Henricus de Langenstein or Henry of Langenstein (c. 1325-1397), also known as Henry of Hesse the Elder, was a German theologian, mathematician, and scientist. He studied at the University of Paris, where he became professor of philosophy in 1363 and of theology in 1375. After taking the side of Pope Urban IV when the Western Schism erupted in 1378, Henry was forced to leave the University of Paris. In 1394, he became rector of the University of Vienna. He was a prolific writer. Roth (see below) ascribes to him seven works on astronomy, eighteen historico-political treatises on the schism, seventeen polemics, fifty ascetical treatises, and twelve epistles, sermons and pamphlets.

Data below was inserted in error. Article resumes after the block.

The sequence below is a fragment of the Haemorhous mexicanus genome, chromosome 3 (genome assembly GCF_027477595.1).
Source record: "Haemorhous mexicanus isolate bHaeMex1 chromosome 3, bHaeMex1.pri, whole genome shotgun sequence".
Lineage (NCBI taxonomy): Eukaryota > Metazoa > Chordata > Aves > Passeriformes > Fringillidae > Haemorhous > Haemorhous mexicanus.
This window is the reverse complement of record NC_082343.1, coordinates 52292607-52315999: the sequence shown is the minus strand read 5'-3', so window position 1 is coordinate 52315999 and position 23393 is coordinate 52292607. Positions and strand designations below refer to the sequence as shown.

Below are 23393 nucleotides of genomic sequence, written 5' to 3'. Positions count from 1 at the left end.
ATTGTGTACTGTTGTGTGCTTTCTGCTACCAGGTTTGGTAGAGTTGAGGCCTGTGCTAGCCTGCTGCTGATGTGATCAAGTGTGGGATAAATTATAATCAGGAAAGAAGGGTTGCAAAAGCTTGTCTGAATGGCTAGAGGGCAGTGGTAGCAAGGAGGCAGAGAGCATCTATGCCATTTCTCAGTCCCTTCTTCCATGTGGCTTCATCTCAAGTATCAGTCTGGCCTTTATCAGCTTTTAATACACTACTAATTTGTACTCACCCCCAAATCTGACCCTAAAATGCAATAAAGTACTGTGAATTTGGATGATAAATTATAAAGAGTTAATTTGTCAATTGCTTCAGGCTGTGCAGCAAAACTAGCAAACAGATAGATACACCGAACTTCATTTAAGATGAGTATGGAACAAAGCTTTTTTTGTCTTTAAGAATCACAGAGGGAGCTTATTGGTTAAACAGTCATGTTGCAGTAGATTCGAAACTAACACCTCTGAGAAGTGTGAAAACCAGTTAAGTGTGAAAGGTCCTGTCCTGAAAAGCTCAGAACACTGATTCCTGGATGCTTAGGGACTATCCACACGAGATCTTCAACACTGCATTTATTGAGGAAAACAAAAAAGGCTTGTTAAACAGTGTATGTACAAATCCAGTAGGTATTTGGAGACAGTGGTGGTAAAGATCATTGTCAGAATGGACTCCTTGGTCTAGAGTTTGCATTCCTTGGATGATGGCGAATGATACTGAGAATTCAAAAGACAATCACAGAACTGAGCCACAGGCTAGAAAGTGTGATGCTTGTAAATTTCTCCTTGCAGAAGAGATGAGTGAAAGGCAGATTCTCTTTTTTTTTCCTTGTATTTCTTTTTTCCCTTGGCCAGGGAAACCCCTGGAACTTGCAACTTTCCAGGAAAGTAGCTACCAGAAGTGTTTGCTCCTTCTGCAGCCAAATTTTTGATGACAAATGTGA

This treatise comments on and explains the Paternoster or Lord’s Prayer, known in competing Vulgate texts, the longer version of Matthew 6 and the shorter of Luke 11. Augustine’s De Sermone in Monte gave rise to the tradition that associated seven petitions of the Paternoster with the gifts of the Holy Ghost as listed in Isaiah 11, 2-3, and seven of the eight Beatitudes (heptomerology). Later, the symmetries of sevens extended to include the seven sacraments, the four cardinal and three theological virtues, the seven deadly sins, etc. Medieval commentators from Augustine to Thomas Aquinas to Francis of Assisi to Martin Luther commented on the Lord's Prayer, its place in Christian catechism and its importance as "the finest prayer that anyone could have ever thought up" (Martin Luther). Although there is an incunable edition of this commentary on the Paternoster (Henricus de Hassia, Expositiones super orationem dominicam et Ave Maria, [Speier, Printer of “Gesta christi,” c. 1473]; see Goff, H-28), there exists no modern critical edition.